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  5. "I travel by myself often."

"I travel by myself often."


June 8, 2017





Sometimes 良く also means nicely, well etc. A word of the same meaning "Often/Frequently" is 屡々(しばしば).


Why does Duolingo pronounce 一人 like "kazuko" but 一人で like "hitori de"? Shouldnt 一人 always be just hitori? Where did kazuko come from?


I think "Kazuto" is a given name spelled with those kanji, so the speaker is just saying the wrong reading.



Yes, both are able to use. but りょこう not りょうこ


What does the "de" mean in this sentence? And as a conjunction?


I can not know 'conjunction'.

"I travel by myself often." わたしは よく一人でりょこうします。

わたしは(I) よく(often) 一人で(by myself) りょこうします(travel)。   


わたしは(I) よく(often) 一人(myself)  で(by) りょこうします(travel)。


Conjunctions are words like "and", "or", "but", "so", etc. Words like "because", "although", etc. are a different category of conjuctions.


Thank you!

Conjunctions are 'そして', 'または', 'しかし' etc.

I had to say that 'de' is a particle.


Technically で can also be a verb, as the て-form or conjunctive form of だ/です, essentially meaning "am/are/is ... and".


Example sentence from Wiktionary:


Kore wa hon de, totemo omoshiroi desu.

This is a book, and it is very interesting.


Grammer is hard. X(
Thank you. Interesting page. It is very helpful all of us.


で is "via, by means of, by way of, using, in this manner, etc", so 一人で "by way of being alone", which is just "I [verb] alone" in English.


"De" is used to indicate the mean of transportation (like "jitensha de ikimasu" or how you travel ("hitori de")


Why is "shimasu" and not only "masu"?


because りょこう is a suru verb and therefore needs する at the end of it to be a verb. And the keigo form of する is します


Does anyone know where Duolingo is pulling "kazuto" from for [一人] ? I tried looking it up on Jisho, but the only time "Kazuto" seemed to be the correct pronunciation was as someone's name. Elsewhere it was either "hitori" or "ichinin"



Cant the order be tampered with? So 一人でよくりょうこします or よく一人でりょうこします?


No the first sentence sort of means 'i travel well by myself' time adverbs like yoku, itsumo etc are almost always going ro be found at the start of the main clause


It accepts both of her examples.


I hate the まい button, always quickly click it when I actually mean ます. Happens every time...


is using あまり instead of よく wrong?


Based on comments from other lessons, あまり Would only be used here if the sentence were negative: "I DON'T usually travel by myself" --> 「あまり 一人で 旅行しません」 I don't know for sure that the above grammar is correct since I'm still learning too but I hope this helps!


Enhancement request: make every kanji character clickable to hear the word and see it in hiragana/katakana/romaji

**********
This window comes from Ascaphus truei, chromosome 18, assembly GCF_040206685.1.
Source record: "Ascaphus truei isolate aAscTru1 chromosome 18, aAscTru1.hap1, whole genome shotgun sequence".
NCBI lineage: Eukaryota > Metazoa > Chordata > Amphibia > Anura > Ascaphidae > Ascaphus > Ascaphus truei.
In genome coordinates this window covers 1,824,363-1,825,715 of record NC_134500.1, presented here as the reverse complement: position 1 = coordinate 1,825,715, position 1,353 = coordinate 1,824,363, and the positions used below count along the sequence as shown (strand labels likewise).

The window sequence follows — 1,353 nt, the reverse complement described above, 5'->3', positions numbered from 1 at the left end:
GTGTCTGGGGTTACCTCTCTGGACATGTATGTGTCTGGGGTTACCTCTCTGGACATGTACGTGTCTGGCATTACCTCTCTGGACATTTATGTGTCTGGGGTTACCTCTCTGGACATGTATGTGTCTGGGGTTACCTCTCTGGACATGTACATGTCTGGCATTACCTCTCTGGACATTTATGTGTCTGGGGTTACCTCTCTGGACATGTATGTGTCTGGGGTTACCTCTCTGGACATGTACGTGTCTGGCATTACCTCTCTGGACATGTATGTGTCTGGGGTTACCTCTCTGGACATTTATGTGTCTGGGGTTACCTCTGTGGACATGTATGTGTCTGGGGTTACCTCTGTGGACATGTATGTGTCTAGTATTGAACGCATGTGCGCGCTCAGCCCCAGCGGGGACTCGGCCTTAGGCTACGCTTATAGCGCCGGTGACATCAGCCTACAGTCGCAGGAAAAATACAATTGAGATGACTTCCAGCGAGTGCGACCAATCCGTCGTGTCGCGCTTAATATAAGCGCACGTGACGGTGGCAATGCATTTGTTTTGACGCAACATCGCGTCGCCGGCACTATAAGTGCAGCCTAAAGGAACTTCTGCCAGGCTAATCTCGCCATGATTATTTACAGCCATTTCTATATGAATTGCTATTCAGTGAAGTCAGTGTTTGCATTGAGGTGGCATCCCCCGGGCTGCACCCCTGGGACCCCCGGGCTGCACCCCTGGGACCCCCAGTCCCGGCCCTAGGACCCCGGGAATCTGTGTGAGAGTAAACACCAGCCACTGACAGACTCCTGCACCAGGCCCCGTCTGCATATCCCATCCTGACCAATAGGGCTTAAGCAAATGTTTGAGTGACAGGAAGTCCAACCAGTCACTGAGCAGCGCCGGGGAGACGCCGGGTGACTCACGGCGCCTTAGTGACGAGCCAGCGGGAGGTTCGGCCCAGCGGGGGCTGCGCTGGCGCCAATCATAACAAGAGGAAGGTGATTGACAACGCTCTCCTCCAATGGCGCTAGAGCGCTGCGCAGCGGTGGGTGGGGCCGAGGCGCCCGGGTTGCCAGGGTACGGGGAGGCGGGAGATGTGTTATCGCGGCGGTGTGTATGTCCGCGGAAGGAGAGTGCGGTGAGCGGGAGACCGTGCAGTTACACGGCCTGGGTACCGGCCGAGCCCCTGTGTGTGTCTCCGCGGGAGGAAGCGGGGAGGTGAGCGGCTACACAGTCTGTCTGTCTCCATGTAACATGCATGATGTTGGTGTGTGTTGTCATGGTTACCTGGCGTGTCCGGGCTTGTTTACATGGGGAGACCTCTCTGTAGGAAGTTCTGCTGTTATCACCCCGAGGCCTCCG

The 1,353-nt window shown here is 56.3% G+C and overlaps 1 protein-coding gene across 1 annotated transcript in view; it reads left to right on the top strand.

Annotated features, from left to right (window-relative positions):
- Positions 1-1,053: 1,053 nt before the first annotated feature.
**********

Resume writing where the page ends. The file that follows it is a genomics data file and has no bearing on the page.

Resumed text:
Hi! Does anyone know why you sometimes add し or い before ます? I can't really find any solid info in the internet. I will literally give you 10 lingots if that means anything to you. This issue keeps tripping me up and I would really appreciate the help.


It depends on the verb.
In this case the し is part of the full verb します, the polite form of the verb する "to do"
旅行 - travel (noun) します - to do (verb)
旅行します "to do travel/to travel"

As for other verbs, there are two main types of verbs; ichidan (those that end in iru/eru) and godan (those with any other ending, mu/bu/ku/aru/uru/oru/u/tsu)
For ichidan verbs, these simply drop the final る and add ます
食べる - taberu - to eat -> 食べます to eat (polite)
寝る - neru - to sleep -> 寝ます to sleep (polite)
着る - kiru - to wear -> 着ます to wear (polite)
いる - iru - to exist (animate) -> います - to exist (animate, polite)

Godan verbs change the final -u sound to an -i sound before adding ます
読む yomu - to read -> 読みます yomimasu - to read (polite)
遊ぶ asobu - to play -> 遊びます asobimasu - to play (polite)
行く iku - to go -> 行きます ikimasu - to go (polite)
話す hanasu - to speak -> 話します hanashimasu - to speak (polite) - the "shimasu" ending here is unrelated to the verb する
買うkau - to buy -> 買います kaimasu - to buy (polite)
売る uru - to sell -> 売ります urimasu - to sell (polite)
ある aru - to exist (inanimate) -> あります arimasu - to exist (inanimate, polite)

Then there are two exceptions which change not only their final u ending pronunciation but the entire word
来る - kuru - to come -> 来ます kimasu to come (polite)
する - suru - to do -> します shimasu - to do (polite)


This is what they REALLY need to teach is, imo


Is it more natural to put temporal adverbs at the very beginning of a sentence or before the verb?


Won't 時々 work here too?


時々 would be "sometimes'
This sentence uses "often" よく
"often" is a bit more frequent than "sometimes"


良く一人で旅行します ❌ですか⁉️


一人で良く旅行します ❌ですか⁉️


It's hard to read hitori when it says ichi hito

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